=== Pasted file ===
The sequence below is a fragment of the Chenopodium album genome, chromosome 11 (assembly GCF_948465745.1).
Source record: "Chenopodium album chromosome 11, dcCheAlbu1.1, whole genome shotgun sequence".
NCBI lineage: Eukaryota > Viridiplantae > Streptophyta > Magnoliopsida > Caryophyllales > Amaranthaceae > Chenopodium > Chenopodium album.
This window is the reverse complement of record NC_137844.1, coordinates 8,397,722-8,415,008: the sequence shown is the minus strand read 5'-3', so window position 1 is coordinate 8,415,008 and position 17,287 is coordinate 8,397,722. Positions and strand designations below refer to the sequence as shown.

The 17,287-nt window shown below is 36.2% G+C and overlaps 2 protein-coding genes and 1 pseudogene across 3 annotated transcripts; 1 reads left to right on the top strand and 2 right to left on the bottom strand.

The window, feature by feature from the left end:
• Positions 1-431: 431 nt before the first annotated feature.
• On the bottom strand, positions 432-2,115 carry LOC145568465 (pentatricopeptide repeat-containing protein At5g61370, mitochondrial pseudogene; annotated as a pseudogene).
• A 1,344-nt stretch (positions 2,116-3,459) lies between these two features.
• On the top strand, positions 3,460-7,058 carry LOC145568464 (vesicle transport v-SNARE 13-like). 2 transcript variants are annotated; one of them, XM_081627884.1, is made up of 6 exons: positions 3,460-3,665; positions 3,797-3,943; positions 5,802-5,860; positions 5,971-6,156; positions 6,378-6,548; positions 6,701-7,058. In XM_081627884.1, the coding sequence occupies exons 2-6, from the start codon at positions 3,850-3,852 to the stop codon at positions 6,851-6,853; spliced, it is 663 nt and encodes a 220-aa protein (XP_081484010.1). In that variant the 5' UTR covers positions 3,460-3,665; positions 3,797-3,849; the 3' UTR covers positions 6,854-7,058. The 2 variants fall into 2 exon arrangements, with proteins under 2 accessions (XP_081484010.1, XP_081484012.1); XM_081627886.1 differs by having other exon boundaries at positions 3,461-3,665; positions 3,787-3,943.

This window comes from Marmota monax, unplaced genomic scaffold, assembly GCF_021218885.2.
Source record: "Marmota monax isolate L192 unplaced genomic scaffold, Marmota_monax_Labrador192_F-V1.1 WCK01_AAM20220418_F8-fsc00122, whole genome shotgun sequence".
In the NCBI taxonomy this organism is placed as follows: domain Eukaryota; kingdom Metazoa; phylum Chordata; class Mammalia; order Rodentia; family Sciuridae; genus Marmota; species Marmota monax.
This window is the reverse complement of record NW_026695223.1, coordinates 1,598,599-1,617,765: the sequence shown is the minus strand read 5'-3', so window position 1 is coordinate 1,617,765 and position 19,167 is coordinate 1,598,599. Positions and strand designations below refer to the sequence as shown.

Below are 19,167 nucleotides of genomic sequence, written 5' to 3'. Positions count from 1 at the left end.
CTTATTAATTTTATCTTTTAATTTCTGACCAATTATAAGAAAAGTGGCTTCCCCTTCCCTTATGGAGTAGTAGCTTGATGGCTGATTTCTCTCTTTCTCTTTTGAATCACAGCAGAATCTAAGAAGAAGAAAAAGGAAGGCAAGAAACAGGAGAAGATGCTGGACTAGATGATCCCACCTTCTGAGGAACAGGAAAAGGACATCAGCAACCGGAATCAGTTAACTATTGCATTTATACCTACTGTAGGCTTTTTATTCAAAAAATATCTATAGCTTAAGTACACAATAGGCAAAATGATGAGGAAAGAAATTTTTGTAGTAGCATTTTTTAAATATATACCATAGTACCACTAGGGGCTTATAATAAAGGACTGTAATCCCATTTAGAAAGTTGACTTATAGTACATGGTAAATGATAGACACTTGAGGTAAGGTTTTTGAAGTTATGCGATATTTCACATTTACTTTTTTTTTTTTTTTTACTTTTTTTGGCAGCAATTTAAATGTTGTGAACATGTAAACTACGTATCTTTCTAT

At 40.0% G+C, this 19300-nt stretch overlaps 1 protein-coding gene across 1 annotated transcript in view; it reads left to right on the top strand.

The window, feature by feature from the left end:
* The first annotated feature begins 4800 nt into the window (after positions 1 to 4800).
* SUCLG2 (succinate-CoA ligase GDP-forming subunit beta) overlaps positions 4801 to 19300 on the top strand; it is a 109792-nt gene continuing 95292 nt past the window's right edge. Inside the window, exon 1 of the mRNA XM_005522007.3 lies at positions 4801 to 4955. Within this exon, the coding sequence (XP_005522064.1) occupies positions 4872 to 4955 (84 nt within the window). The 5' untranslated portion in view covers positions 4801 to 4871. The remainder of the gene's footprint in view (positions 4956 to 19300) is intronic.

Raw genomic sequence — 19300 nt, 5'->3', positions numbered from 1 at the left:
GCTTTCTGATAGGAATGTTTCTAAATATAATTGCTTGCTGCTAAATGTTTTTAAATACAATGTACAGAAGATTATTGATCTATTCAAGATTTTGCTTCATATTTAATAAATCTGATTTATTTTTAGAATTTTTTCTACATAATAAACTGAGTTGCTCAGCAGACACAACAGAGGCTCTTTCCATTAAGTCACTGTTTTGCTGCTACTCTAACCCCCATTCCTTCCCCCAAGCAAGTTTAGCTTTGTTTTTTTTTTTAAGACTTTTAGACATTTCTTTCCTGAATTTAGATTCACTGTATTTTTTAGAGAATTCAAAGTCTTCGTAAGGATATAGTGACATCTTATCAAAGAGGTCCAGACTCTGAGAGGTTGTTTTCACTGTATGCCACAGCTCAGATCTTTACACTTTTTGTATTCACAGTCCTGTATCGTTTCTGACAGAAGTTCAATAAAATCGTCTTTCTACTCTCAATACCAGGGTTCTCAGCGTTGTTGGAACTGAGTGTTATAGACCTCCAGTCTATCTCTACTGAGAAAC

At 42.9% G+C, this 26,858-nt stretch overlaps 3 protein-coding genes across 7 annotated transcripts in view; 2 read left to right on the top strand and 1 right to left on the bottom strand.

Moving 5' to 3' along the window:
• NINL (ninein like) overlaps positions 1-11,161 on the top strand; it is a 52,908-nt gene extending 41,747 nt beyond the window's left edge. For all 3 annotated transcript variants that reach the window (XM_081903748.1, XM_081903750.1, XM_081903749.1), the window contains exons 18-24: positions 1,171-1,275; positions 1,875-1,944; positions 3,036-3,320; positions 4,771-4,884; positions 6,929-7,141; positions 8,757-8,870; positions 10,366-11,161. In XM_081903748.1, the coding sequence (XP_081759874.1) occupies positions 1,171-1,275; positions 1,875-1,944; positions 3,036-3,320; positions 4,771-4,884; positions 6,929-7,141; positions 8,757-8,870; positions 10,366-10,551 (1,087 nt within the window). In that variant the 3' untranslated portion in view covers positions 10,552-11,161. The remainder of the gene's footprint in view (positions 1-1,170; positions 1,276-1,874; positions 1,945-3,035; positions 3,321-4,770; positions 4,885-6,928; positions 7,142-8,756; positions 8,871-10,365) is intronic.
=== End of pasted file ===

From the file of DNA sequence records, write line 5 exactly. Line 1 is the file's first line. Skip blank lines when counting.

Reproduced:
The 17,287-nt window shown below is 36.2% G+C and overlaps 2 protein-coding genes and 1 pseudogene across 3 annotated transcripts; 1 reads left to right on the top strand and 2 right to left on the bottom strand.